Our main fieldwork experiences

Gorilla Tracking

Odzala-Kokoua National Park - Congo-Brazzaville

African Park is a non-profit conservation organization actively involved in the conservation of flora and fauna that manages, in collaboration with local authorities, 11 national parks in 8 African countries, including the Odzala-Kokoua National Park in Congo Brazzaville.

This 13,500 km² Park, located in the heart of the world's second rainforest, houses a remarkable biodiversity - mammals, birds, reptiles and plants. Unfortunarely, many of these species are threatened of extinction, such as elephants, chimpanzees and gorillas. By working closely with local communities, several projects are being implemented to ensure the long-term sustainability of the park and reduce poaching.

Amélie Romain was recruited by African Parks as a primatologist for the launch of a Western Lowland Gorilla (Gorilla g. gorilla) habituation program to develop tourism and scientific research. For several months in a rudimentary field camp (neither running water nor electricity), with a team of local trackers - often former poachers - we followed a group of gorillas daily in a dense forest and savanna zone.

In collaboration with two other primatologists, the main missions were:

Main missions

  • Manager of a field camp (rainforest, isolated place) and management of a team (12 trackers)
  • Daily monitoring of the gorilla group (6h-18h) in the forest
  • Collection and analysis of behavioural data and phenology
  • Writing monthly reports for the park and project funders
  • Development of scientific collaborations with local and international institutions

After one year, the first group followed is estimated at 25 individuals (thanks to the counting of nests). A dozen individuals are already visible almost daily - including the silver back. The first data on the size of the territory, the displacements and the phenology are currently analysed.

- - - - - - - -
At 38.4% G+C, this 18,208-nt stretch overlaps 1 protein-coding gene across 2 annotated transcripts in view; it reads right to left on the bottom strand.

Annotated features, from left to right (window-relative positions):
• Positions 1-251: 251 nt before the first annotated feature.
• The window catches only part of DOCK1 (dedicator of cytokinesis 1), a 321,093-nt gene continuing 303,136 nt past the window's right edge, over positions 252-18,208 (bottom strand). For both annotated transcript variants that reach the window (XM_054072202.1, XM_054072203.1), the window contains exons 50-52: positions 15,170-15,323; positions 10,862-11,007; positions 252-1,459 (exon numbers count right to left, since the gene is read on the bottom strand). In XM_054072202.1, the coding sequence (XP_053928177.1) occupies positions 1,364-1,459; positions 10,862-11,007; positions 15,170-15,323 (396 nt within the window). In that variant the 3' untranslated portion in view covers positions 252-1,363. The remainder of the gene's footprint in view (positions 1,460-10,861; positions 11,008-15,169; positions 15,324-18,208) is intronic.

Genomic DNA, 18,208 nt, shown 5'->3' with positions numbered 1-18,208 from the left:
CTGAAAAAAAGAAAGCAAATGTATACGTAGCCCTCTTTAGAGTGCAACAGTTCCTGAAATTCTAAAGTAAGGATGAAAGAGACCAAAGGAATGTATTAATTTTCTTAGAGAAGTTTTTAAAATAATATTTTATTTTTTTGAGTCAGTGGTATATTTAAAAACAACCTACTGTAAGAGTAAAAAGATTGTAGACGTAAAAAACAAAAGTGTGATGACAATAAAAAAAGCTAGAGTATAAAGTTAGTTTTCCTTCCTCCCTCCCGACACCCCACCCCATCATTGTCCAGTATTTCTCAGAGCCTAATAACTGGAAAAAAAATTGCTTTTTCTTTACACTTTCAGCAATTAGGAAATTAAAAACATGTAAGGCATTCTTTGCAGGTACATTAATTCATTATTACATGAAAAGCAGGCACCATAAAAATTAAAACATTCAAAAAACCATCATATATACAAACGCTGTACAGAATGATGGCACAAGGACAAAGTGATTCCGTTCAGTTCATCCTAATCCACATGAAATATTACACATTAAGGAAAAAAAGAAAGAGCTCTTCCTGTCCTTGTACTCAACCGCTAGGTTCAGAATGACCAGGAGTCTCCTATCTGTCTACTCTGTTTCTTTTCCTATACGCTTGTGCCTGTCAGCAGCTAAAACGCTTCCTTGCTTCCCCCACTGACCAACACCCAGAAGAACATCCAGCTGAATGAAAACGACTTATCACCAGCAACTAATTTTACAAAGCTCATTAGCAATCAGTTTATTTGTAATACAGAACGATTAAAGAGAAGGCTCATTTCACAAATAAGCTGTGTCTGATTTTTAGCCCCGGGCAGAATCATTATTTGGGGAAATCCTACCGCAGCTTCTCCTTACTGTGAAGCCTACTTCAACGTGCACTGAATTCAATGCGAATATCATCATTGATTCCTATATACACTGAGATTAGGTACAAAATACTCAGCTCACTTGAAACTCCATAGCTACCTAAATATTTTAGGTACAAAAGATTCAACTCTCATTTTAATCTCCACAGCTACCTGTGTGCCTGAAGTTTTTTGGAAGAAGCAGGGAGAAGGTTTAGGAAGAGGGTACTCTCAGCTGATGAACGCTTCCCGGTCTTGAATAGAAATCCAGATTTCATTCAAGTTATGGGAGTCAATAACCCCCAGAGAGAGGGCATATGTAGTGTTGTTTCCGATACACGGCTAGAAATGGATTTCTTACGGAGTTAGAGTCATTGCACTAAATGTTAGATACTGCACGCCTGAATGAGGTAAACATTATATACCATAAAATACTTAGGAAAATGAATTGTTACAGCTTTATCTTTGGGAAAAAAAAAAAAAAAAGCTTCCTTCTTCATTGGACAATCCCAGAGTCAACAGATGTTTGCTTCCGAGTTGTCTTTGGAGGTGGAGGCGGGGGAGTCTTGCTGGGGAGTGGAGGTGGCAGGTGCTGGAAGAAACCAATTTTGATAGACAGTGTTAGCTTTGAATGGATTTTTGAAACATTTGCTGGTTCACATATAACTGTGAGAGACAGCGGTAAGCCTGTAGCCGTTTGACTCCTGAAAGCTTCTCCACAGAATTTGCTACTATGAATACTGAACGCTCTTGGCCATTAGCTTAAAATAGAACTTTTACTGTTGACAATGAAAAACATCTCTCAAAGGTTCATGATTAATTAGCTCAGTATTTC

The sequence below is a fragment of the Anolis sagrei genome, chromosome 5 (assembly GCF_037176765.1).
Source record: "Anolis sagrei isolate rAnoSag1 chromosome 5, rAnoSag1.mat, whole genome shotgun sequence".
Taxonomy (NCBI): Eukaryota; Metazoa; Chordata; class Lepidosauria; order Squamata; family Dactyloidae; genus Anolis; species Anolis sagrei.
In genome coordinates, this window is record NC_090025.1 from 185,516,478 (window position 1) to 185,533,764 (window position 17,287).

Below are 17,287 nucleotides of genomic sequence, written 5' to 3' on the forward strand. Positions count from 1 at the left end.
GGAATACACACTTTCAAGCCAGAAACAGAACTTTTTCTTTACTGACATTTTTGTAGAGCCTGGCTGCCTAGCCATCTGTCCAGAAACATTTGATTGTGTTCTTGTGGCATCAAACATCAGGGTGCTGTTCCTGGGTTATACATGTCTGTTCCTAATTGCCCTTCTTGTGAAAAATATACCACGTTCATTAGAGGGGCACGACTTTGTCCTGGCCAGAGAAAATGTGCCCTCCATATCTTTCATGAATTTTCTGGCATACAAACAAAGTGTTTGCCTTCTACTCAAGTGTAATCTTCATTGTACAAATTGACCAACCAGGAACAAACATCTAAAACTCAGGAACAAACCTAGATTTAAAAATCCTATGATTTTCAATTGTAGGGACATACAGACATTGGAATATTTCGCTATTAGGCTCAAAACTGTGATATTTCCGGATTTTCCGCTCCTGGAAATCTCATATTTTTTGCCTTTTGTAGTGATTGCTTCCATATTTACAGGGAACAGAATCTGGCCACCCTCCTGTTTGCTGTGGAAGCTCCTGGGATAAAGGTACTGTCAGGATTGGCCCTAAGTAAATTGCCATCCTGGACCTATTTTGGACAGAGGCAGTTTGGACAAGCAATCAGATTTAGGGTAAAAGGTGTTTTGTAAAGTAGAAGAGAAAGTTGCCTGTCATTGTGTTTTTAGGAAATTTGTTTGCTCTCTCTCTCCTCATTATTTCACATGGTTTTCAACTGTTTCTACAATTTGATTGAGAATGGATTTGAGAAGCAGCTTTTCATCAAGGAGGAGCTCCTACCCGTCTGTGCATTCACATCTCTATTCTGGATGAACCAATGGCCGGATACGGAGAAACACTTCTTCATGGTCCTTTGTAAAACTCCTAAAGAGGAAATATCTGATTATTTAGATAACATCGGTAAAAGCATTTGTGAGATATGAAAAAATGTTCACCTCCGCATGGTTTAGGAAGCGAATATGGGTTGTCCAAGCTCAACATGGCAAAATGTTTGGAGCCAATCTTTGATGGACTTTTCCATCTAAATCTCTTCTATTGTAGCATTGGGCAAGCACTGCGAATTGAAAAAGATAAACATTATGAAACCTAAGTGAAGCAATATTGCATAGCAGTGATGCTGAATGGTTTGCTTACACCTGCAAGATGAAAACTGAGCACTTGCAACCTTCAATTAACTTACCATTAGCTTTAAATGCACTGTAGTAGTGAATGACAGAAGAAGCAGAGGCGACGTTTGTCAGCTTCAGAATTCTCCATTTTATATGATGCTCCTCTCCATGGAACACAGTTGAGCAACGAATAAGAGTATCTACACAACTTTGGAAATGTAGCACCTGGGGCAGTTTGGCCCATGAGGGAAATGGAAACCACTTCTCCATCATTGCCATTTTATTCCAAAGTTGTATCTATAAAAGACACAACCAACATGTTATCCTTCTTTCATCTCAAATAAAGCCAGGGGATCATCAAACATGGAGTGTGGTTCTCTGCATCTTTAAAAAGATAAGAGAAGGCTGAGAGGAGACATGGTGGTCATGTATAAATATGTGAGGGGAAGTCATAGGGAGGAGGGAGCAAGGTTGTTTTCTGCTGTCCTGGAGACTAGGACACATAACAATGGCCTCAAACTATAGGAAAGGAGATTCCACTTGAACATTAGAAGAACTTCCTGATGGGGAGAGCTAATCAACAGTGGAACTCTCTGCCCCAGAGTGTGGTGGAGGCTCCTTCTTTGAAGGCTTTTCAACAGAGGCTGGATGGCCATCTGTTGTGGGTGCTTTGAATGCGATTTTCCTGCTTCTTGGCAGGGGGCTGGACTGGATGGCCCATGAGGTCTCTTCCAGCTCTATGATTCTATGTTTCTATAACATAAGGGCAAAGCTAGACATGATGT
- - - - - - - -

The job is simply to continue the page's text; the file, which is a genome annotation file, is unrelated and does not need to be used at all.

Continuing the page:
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Pygmy Penguin and Black-billed Shearwater monitoring

Phillip Island Nature Park - Australia

Phillip Island Nature Park is a non-profit conservation organization, conducting research projects on local flora and fauna (pygmy penguins, coastal birds, Australian seals), habitat protection, revegetation, wildlife rescue, as well as and immersive and educational experiences for all ages across marine, bushland, coastal and wetland habitats.

Nora Loudiyi conducted a study of the distribution and geographic overlap of two bird species, the little Penguin (Eudyptula minor) and the short-tailed shearwater (Puffinus tenuirostris), to protect the declining population of the Pygmy Penguin.

Releasing western hoolock gibbons and stump-tailed macaques

Nokrek National Park - North India

The broad aim of the Huro program is the conservation of the Western Hoolock Gibbon (Hoolock hoolock, ranked amongst the most endangered primate species in the world, IUCN, 2010) and macaques(Macaca arctoides) in the Northeastern Indian states. The Huro Programme actions include wildlife laws implementation, confiscation, habitat protection initiatives, research projects, rehabilitation and reintroduction programs.

Mylène Chaumette participated in a field study to select the right place to release gibbons, but also follow some individuals already released, including stump-tailed macaques.

Credit : Huro program

Missions carried out:

  • Establishment of protocol for field study
  • Field data collection
  • Establishment of rehabilitation protocol for red-faced macaques
  • Behavioural data capture during the rehabilitation process
  • Writing a report on the progress of contact and rehabilitation of macaques
  • Collaboration with animal care workers

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